Effect of PVC on Imaging Materials

Mizen_Effect of PVC on Imaging Materials_20130604_Page_01The use of PVC or vinyl was discussed at the Spring 2013 ISO meeting on image permanence and durability that was held in Copenhagen. Because vinyl is convenient and economical, manufacturers would like to use this material for photo books and other products. Currently, ISO standards prohibit this material, and in the interest of providing a complete understanding of the situation, I prepared a review of the technical literature on PVC.

What I found was quite disturbing. PVC is inherently less stable than other materials. In addition, it tends to release plasticizers over time, which damage materials that are in contact with it. There is no such thing as photosafe PVC.

I recommended that the current prohibition against PVC use remain in place and that recommendation was accepted; however, manufacturers have been given one year to demonstrate the safety of PVC for archival preservation.

What does this mean? Current standards prohibiting the use of PVC are voluntary. Consequently, we must be alert for products that may damage photos and destroy memories. If a product is not clearly labelled PVC-free or vinyl-free, contact the manufacturer and ask them if their products contain PVC or vinyl. If the manufacturer won’t tell you or doesn’t know, select another product.

PVC was responsible for one of the great photographic disasters, with harmful “magnetic” pages destroying many photos. We need to prevent a repeat of this disaster, and we can only do so by being informed about the products we use.

For my complete presentation see Effect of PVC on Imaging Materials.

About Mark Mizen

I have over twenty years professional experience in all aspects of photography and digital imaging. I am Chair of the ISO WG5 TG2 committee responsible for physical properties and durability of imaging material and am currently with HID Global working on systems for security printing for IDs, licenses, and credit cards. Previously, I was Director of Digital Development at Creative Memories from 2009 to 2012 and was responsible for the Creative Memories digital products and services. I also established and directed the Creative Memories Technology Center, which evaluated new products prior to product introduction, assisted with production difficulties, and provided technical information to support product sales.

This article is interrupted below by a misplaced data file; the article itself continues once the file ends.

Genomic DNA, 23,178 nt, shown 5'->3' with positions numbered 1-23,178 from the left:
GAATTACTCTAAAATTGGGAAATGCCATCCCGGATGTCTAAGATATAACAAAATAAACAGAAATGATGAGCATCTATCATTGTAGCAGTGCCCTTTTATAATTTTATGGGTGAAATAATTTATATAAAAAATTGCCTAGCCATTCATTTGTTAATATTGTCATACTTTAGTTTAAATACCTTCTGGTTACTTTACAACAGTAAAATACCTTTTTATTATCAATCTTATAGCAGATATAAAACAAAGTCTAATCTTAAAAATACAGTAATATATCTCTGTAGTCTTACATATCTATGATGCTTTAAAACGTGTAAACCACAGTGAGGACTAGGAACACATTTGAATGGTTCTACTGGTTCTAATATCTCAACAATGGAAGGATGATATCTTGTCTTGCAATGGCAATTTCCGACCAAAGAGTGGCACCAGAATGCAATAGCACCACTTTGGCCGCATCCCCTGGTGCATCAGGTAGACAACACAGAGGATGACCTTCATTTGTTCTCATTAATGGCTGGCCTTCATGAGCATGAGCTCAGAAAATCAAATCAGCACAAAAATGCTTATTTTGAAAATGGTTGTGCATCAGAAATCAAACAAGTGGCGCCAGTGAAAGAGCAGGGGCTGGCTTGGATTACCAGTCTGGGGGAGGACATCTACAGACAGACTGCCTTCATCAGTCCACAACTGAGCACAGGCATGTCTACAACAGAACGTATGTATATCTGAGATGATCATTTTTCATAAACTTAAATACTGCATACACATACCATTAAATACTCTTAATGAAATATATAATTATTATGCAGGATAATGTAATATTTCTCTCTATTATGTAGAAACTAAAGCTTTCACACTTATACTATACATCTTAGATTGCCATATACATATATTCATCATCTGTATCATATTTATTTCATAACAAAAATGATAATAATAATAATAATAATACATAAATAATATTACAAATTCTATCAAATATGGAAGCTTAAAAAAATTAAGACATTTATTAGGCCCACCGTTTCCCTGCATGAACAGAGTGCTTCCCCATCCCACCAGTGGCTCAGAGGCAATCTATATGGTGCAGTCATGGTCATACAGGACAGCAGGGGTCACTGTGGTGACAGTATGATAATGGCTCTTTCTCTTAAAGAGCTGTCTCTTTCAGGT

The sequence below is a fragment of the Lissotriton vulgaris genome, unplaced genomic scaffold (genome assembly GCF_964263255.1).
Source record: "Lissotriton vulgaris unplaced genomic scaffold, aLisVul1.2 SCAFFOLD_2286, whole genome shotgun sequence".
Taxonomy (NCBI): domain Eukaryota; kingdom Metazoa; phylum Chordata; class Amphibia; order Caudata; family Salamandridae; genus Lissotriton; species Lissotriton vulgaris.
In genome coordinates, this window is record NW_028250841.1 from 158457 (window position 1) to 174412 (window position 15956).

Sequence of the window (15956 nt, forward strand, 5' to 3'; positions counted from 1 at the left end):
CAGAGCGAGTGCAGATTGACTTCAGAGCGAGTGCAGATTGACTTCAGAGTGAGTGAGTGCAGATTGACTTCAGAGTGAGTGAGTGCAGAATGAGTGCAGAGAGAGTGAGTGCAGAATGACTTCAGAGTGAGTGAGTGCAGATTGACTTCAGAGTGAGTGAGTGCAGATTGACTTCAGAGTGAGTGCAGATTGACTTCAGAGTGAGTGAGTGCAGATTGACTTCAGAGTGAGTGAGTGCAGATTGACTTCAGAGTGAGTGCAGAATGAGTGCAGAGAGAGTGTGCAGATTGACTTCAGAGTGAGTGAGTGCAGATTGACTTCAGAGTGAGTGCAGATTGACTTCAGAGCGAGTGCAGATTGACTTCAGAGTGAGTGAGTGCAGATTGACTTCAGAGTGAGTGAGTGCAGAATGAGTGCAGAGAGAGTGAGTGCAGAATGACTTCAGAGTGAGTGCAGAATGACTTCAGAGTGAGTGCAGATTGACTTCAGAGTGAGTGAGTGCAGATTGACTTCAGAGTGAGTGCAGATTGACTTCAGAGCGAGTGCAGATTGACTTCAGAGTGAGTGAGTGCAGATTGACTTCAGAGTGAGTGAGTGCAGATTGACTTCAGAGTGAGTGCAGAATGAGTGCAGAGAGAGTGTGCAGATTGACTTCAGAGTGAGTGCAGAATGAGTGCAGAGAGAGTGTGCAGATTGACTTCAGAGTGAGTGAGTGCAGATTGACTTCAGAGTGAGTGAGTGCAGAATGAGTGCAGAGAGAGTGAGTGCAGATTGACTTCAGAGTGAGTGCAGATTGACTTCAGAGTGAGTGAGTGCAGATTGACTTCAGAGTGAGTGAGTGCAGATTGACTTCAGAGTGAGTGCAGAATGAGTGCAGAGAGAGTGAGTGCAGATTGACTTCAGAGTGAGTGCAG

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7 Responses to Effect of PVC on Imaging Materials

  1. Lynn Porter says:

    As always, thank you Dr. Mark for always looking out for us. It’s always appreciated!!

  2. Laura Maguire says:

    Amen to that! I had magnetic albums and witnessed their effect.

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  6. neil says:

    “PVC was responsible for one of the great photographic disasters, with harmful magnetic pages destroying many photos.” unnamed disaster = no disaster. Also, PVC is NOT a magnetic material, and magnetic fields don’t damage photographic prints anyway(images on your hard drive tho, that’s different). PVC is rather a bad choice, but not for those reasons.

    • Mark Mizen says:

      I recognize that PVC is not actually magnetic; however, the press-and-stick pages with a PVC cover sheet were frequently referred to and sold as “magnetic” album pages.

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